What is Anaerobic Performance? How Do I Start?

In lieu of my last article around aerobic performance, I felt it was only necessary to discuss the more intense side of training which is also known as anaerobic performance. Before jumping into the content, let’s take a loot at the definition…

What is anaerobic?
“pertaining to or caused by the absence of oxygen.”

Let’s kick things off by putting the definition into context as it relates to fitness by focusing on the “absence of oxygen” piece. When performing in the anaerobic zones, it can be difficult to breathe as your heart is pumping fast and your body is gasping for more oxygen. As an ultra obstacle course athlete, I look at anything above the maximum aerobic heart rate (for me this is 147 BPMs) as entering the anaerobic zone. Now there’s a few questions that come to mind that I hope I can clarify throughout this article.

Questions I’ll Answer:
How much time of my overall training should be spent in the anaerobic zone?
How do I figure out my heart rate zones?
From an anaerobic performance standpoint, what is too low?
From an anaerobic performance standpoint, what is too high?

Prior to answering the questions above, I want to share my heart rate zones to give you context around what I will be discussing.

My HR Zones

In the image above, you’ll notice that it looks similar to an RPM gauge in a car which is a great way to think about your heart. Our heart pumps everyday and will fluctuate throughout the day depending on what we’re doing. In black text, you’ll see a number followed by BPMs which is my heart rate ranges that correlate with intensity zones.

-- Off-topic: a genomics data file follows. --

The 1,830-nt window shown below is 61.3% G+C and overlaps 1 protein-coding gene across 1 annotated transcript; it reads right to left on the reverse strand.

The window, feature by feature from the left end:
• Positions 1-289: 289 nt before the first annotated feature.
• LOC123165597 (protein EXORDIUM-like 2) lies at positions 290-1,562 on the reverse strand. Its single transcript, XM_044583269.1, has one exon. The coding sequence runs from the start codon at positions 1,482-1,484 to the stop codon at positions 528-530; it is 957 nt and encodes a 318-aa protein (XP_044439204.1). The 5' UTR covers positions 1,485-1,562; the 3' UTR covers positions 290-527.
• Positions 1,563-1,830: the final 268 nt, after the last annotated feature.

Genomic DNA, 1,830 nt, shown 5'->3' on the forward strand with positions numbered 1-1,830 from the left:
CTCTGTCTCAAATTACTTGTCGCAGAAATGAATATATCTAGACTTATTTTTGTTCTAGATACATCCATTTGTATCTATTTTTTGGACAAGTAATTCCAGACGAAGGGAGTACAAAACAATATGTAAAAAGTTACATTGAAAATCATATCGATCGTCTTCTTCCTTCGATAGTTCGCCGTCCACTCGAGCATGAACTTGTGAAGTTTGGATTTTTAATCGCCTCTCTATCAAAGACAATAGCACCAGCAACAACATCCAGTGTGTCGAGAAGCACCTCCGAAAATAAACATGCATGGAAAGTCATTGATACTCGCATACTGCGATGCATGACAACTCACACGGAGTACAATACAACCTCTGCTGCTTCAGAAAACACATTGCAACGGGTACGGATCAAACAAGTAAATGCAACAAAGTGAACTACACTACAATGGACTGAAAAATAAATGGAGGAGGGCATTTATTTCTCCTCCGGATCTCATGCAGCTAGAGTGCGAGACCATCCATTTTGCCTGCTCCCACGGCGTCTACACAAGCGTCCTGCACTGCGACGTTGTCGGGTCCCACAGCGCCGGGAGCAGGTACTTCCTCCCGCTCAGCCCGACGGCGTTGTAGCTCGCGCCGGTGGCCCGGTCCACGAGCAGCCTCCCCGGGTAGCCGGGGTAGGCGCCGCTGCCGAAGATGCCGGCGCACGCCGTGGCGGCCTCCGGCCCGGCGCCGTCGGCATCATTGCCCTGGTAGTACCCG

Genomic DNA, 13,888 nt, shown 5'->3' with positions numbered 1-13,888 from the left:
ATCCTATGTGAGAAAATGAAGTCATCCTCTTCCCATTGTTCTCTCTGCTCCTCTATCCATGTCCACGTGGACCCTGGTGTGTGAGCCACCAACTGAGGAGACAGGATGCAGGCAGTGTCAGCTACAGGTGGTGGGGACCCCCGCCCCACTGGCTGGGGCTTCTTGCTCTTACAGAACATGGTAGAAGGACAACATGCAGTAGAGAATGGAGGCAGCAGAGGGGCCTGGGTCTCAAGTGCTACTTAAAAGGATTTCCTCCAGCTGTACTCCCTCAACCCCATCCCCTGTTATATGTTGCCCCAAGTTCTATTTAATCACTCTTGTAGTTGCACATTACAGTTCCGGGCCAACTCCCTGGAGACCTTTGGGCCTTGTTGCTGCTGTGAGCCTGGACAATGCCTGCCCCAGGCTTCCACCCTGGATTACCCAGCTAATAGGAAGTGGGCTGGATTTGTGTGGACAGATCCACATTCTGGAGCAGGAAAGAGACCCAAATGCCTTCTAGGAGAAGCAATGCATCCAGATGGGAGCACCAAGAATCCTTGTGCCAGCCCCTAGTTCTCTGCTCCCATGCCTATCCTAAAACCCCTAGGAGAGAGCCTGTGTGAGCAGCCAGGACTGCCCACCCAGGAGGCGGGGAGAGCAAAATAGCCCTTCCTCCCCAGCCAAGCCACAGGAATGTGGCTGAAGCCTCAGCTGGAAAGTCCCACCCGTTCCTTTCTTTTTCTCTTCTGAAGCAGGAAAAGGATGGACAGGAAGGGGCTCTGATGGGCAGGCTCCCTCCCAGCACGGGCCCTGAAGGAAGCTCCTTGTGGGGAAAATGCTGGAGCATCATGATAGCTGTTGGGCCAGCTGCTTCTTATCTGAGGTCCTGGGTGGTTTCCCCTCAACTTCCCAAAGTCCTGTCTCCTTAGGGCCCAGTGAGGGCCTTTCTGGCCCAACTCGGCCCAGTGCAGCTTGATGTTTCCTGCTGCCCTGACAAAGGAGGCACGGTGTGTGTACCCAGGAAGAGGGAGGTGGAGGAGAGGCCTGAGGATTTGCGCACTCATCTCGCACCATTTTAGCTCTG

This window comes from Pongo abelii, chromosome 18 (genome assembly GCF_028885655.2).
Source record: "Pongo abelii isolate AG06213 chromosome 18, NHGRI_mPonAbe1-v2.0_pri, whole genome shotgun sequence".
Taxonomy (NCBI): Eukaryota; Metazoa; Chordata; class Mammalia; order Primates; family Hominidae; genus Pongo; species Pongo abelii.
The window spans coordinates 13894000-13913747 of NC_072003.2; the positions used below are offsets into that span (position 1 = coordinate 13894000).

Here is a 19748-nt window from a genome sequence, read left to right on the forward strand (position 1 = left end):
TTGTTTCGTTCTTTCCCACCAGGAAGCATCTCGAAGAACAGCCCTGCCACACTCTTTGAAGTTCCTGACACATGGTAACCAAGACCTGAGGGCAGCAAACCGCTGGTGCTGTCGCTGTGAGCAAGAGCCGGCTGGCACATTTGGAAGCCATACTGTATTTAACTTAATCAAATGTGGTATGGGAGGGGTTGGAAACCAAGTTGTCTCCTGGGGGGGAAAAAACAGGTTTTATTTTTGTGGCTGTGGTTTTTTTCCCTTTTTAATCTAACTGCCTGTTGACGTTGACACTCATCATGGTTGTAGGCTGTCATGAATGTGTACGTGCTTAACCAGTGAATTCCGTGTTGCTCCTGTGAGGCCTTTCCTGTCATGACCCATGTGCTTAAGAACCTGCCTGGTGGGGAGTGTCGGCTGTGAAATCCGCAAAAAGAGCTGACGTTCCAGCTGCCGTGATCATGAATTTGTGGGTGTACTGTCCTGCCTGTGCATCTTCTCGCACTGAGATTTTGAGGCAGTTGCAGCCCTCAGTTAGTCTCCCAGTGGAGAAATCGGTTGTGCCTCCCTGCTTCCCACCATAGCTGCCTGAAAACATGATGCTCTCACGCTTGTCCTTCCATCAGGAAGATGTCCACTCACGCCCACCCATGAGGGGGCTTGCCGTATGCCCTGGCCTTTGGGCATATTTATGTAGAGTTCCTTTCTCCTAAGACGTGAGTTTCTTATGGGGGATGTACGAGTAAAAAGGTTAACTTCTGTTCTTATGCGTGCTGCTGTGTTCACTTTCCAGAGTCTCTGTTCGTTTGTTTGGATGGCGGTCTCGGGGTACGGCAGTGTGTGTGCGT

Light Intensity = 100 – 139 BPMs (50 – 69% of Max HR)
Moderate Intensity = 140 – 159 BPMs (70 – 79% of Max HR)
Vigorous Intensity = 160 – 179 BPMs (80 – 89% of Max HR)

I purposely didn’t include the percentages of the resting or max heart zone as I stay away from them when it comes to training. As it pertains to the resting heart rate zone (grey), you typically will not see much benefit from a performance standpoint as you are not adding enough stressors to the body. Regarding the max heart rate zone (red), I believe working in this zone will do more harm than good (especially as we age). Let’s go back to the car analogy and think about driving it at it’s highest RPM (red zone). If you do this once in a while, you may not see any damage at first but if it’s brought to this level many times over the course of it’s lifetime you could see the lifetime window shorten. Another way to think of it is if every time you drive you’re always taking it this high, you will see issues come up from parts wearing out and/or the engine overheating leading to failure. Let’s think of our bodies like a car and our heart is the engine, if we’re consistently driving it at it’s highest RPM, we could see issues come up from adrenal fatigue (that lead to hormone imbalances) to acute/chronic injuries. Here’s how I look at it, I know I can run until my heart hits 200 BPMs but why would I want to do that to my battery of life?

I feel like I can write an entire article about why we shouldn’t be redlining in our workouts but let’s stop while we’re ahead and get to the solution. I want to pivot back to the four questions above…

How much time of my overall training should be spent in the anaerobic zones?
As a certified personal trainer, I believe that you should only spend 20% to 30% max of your overall programming in an anaerobic state. For example, if you run 10 miles a week, 2 to 3 of those miles can be spent in the anaerobic zones (sprints/hills). If you’re pushing to 30% of anaerobic work in a week it may be best to add additional recovery (that week) or reduce the time spent in the anaerobic zone the following week.